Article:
Over 13,000 medical technology patents were filed through the European Patent Office (EPO) in 2017, an increase of 6.2% over 2016, underscoring that Europe is fast becoming a major hub for medtech development.
Medical technology is no longer product-oriented but is positioned more and more as a solution with an integral role to play in delivering value across the care continuum. That’s why medical device original equipment manufacturers (OEMs) have a constant need to innovate to stay relevant in a highly competitive market.
This is particularly the case in Europe, where roughly 27,000 suppliers face an average technology lifecycle of 18-24 months before enhanced features are made available in the revised version of a given product, according to figures from MedTech Europe.
As a result, medical device OEMs have to find ways to generate value over and above the typical R&D-based innovation that requires higher lead times to bring a product to market. In this scenario, product value engineering (PVE) gives OEMs a cost-effective and efficient route to bring incremental innovation to its solutions and provide ways of offering value to customers in terms of product improvement, efficient manufacturing and customer satisfaction.
The Rise of Product Value Engineering
Most of the healthcare challenges for which medical OEMs provide solutions are complex and systemic, often traversing clinical, economic, workflow and supply chain issues faced by hospitals.
In spite of all the benefits that these solutions bring to customers today, OEMs continuously face pressures to reduce product pricing while protecting business margins. In this context, specialised engineering solution providers offer competitive differentiation and cost savings to OEMs, especially when such innovation leads to better and improved versions of the solution, where enhanced features help to generate superior value for the customer.
It is all the more important with healthcare reform and reimbursement cuts affecting the profitability of medical technology companies. Not to mention, the added pressure from healthcare providers, payers and regulators demanding that OEMs demonstrate proven outcomes for their products.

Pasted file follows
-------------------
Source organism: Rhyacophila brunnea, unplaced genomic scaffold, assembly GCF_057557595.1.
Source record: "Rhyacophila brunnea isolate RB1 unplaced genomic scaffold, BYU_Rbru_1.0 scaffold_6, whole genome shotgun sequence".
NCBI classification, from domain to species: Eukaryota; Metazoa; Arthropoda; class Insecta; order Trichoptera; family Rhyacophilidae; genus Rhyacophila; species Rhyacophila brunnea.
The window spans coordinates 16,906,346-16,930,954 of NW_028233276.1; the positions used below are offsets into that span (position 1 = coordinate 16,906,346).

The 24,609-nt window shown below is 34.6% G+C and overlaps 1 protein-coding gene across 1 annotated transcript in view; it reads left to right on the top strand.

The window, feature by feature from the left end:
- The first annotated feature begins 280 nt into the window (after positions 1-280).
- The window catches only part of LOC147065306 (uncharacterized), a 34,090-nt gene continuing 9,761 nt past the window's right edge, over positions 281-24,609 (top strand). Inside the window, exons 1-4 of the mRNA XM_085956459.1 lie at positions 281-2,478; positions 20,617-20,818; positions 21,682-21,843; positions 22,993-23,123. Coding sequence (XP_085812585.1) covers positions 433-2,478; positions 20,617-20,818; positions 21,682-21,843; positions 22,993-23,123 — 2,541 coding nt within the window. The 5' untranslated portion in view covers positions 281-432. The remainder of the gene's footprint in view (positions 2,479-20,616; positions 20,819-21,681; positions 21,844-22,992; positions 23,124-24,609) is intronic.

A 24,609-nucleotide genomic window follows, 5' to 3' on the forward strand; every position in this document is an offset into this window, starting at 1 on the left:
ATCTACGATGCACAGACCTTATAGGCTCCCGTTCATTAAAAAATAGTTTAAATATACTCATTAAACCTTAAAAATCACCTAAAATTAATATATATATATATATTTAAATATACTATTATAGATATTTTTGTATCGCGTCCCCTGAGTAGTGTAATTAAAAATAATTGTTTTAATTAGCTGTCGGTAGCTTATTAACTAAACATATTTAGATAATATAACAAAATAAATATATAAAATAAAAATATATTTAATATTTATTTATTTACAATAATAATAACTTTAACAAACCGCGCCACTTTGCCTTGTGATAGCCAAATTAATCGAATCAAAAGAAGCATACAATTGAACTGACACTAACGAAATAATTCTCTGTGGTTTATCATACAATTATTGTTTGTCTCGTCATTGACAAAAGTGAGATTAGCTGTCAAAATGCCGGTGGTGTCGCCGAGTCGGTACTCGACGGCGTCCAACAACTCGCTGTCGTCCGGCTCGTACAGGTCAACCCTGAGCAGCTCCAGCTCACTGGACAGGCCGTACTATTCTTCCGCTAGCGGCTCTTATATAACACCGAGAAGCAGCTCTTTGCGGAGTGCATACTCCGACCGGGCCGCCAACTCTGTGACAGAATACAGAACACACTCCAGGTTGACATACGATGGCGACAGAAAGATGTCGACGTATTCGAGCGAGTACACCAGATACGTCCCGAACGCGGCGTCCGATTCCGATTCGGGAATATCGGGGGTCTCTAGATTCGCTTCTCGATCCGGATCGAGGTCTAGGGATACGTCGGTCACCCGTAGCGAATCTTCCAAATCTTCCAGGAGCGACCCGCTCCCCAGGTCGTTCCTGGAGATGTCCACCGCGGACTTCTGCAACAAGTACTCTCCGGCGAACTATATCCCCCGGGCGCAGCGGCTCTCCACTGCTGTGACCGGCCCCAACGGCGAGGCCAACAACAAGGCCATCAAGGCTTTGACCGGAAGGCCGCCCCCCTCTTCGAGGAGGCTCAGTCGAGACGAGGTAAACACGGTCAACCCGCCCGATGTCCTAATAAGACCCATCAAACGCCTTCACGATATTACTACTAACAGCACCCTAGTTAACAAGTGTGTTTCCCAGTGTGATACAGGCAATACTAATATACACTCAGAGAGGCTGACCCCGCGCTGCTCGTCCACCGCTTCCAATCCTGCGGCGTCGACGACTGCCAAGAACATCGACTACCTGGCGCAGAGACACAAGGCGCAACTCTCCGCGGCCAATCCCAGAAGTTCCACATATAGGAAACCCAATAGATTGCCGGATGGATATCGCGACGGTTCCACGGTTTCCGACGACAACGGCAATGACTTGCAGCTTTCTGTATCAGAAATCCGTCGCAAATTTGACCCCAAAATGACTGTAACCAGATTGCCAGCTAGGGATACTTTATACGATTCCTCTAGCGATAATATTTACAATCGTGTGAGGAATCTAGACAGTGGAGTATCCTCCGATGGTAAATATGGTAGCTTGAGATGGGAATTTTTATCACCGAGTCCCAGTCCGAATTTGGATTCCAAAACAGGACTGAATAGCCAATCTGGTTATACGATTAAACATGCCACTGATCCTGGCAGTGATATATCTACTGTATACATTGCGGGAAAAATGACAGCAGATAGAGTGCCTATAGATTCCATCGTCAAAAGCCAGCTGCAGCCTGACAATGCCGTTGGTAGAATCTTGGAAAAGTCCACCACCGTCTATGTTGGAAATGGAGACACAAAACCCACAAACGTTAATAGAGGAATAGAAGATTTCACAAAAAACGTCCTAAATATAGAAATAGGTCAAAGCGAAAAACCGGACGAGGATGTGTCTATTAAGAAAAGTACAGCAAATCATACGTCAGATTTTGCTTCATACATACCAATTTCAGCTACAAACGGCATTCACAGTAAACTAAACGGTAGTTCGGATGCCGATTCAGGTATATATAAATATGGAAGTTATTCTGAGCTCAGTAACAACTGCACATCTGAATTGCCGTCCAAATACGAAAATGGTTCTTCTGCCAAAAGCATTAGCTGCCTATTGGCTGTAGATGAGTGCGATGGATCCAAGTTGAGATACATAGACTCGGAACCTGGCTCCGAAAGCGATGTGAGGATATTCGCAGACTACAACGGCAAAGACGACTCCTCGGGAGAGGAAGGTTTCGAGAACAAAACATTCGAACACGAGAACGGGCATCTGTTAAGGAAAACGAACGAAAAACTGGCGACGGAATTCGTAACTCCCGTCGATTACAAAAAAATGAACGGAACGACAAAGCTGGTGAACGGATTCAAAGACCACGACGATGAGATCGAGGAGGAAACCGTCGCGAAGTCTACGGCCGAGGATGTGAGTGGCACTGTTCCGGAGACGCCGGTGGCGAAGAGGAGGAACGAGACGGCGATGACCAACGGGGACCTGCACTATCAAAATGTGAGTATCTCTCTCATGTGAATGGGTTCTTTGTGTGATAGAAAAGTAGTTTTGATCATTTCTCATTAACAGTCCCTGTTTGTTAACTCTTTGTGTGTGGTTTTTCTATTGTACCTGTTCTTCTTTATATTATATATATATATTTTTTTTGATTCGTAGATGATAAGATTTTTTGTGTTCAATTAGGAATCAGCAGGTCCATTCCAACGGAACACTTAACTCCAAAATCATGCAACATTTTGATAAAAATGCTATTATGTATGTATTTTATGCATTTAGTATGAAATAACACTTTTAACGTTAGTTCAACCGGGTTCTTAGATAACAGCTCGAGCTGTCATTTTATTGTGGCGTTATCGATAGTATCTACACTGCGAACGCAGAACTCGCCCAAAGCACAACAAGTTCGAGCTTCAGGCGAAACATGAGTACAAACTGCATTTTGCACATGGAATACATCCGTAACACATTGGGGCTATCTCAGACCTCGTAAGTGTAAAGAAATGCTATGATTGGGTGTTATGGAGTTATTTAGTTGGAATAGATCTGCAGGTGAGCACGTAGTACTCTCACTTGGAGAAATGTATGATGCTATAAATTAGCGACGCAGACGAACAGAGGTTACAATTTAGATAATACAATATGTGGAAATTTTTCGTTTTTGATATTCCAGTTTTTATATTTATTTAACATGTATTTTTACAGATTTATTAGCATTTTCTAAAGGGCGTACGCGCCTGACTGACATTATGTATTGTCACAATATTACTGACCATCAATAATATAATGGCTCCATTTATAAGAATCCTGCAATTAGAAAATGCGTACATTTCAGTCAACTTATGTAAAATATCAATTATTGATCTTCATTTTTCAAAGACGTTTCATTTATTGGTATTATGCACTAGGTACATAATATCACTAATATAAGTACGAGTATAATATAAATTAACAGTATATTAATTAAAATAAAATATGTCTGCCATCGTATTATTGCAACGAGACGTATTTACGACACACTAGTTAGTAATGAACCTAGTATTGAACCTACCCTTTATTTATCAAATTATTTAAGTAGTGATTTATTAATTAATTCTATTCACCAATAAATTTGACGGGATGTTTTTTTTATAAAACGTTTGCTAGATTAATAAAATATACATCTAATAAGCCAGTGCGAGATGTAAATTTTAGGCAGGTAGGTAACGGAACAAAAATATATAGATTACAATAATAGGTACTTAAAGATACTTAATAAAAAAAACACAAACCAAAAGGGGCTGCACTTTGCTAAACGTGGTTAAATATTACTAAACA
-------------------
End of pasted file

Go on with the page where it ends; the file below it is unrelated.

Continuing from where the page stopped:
To that end, PVE offers medtech OEMs a new lease of life as its activities revolve around providing more with less — more features, more benefits, and higher quality— for the same cost or lower. PVE ensures that solutions are optimised continuously during their lifecycle with respect to the needs of customers and market demand. The focus on PVE has led to the emergence of flexible business models in medical technology development and manufacturing, where the emphasis is on designing for value.
Outsourcing Medical Device Development and Manufacturing for Long-term Sustainability
The major customer segments of medical device OEMs — namely hospitals, imaging centres, laboratory groups, private medical centres and general practices — are facing the brunt of budget cuts and increasingly moving away from a capital expenditure model to one that’s focused on operational expenditure where possible.
Large-scale one-time procurement processes will eventually move to pay-per-procedure models. This situation is coupled with the reality that these customers have less money at their disposal to invest in cutting-edge medical technologies and have to make some quick and rational decisions when it comes to picking the appropriate technology, given the rate of change in terms of specs and features.
The eventuality is that medical device OEMs have to provide more for less in terms of features and ultimate value, and often do not have the in-house capabilities to transform their design, R&D and manufacturing capabilities. Medical device outsourcing (MDO) offers several advantages to OEMs looking to expand their capabilities, whether it is in terms of new technology development or market expansion. This helps OEMs to focus on their core competences, while adding new revenue streams and achieving cost efficiencies during product development. MDO enables OEMs to bring newer products to market in 30-50% less time compared to in-house development efforts, and at 10-30% savings levels when it comes to product development costs.
To conclude, medical technology companies recognise that delivering maximum value is a strategic sweet spot between superior functional performance and outcomes as provided by the solution and optimised costs in achieving it. To translate this value to its customers, OEMs will have to invest in sustainable and scalable models, with partnership and stakeholder collaboration playing an increasing large role to drive the engineering of solutions for the end customer.